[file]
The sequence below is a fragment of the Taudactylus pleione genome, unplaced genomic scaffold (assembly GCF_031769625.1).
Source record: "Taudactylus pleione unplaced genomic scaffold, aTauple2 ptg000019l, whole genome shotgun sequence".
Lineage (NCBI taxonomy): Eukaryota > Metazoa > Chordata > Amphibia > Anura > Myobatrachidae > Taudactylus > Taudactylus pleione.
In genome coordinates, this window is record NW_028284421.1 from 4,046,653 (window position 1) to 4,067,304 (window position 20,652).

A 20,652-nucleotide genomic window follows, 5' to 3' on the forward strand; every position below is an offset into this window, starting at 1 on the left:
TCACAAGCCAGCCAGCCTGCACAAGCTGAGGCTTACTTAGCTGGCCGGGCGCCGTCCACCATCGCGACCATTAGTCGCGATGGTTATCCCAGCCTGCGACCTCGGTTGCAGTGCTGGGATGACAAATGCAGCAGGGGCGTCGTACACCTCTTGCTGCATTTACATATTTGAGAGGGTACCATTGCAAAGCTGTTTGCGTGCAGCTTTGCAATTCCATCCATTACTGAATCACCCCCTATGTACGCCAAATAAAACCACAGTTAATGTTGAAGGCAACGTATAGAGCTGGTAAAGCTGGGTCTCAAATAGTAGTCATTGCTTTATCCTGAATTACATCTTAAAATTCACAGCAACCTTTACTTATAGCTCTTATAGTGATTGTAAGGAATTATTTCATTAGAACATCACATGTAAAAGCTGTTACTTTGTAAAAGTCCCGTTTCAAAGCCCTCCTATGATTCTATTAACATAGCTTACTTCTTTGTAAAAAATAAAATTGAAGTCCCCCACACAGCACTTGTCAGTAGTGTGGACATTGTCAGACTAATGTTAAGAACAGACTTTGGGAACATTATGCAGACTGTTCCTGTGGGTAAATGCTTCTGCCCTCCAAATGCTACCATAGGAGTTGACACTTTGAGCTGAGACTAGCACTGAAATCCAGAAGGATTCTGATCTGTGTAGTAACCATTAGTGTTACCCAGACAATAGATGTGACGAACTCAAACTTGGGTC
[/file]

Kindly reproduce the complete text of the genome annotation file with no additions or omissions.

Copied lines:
The sequence below is a fragment of the Taudactylus pleione genome, unplaced genomic scaffold (assembly GCF_031769625.1).
Source record: "Taudactylus pleione unplaced genomic scaffold, aTauple2 ptg000019l, whole genome shotgun sequence".
Lineage (NCBI taxonomy): Eukaryota > Metazoa > Chordata > Amphibia > Anura > Myobatrachidae > Taudactylus > Taudactylus pleione.
In genome coordinates, this window is record NW_028284421.1 from 4,046,653 (window position 1) to 4,067,304 (window position 20,652).

A 20,652-nucleotide genomic window follows, 5' to 3' on the forward strand; every position below is an offset into this window, starting at 1 on the left:
TCACAAGCCAGCCAGCCTGCACAAGCTGAGGCTTACTTAGCTGGCCGGGCGCCGTCCACCATCGCGACCATTAGTCGCGATGGTTATCCCAGCCTGCGACCTCGGTTGCAGTGCTGGGATGACAAATGCAGCAGGGGCGTCGTACACCTCTTGCTGCATTTACATATTTGAGAGGGTACCATTGCAAAGCTGTTTGCGTGCAGCTTTGCAATTCCATCCATTACTGAATCACCCCCTATGTACGCCAAATAAAACCACAGTTAATGTTGAAGGCAACGTATAGAGCTGGTAAAGCTGGGTCTCAAATAGTAGTCATTGCTTTATCCTGAATTACATCTTAAAATTCACAGCAACCTTTACTTATAGCTCTTATAGTGATTGTAAGGAATTATTTCATTAGAACATCACATGTAAAAGCTGTTACTTTGTAAAAGTCCCGTTTCAAAGCCCTCCTATGATTCTATTAACATAGCTTACTTCTTTGTAAAAAATAAAATTGAAGTCCCCCACACAGCACTTGTCAGTAGTGTGGACATTGTCAGACTAATGTTAAGAACAGACTTTGGGAACATTATGCAGACTGTTCCTGTGGGTAAATGCTTCTGCCCTCCAAATGCTACCATAGGAGTTGACACTTTGAGCTGAGACTAGCACTGAAATCCAGAAGGATTCTGATCTGTGTAGTAACCATTAGTGTTACCCAGACAATAGATGTGACGAACTCAAACTTGGGTC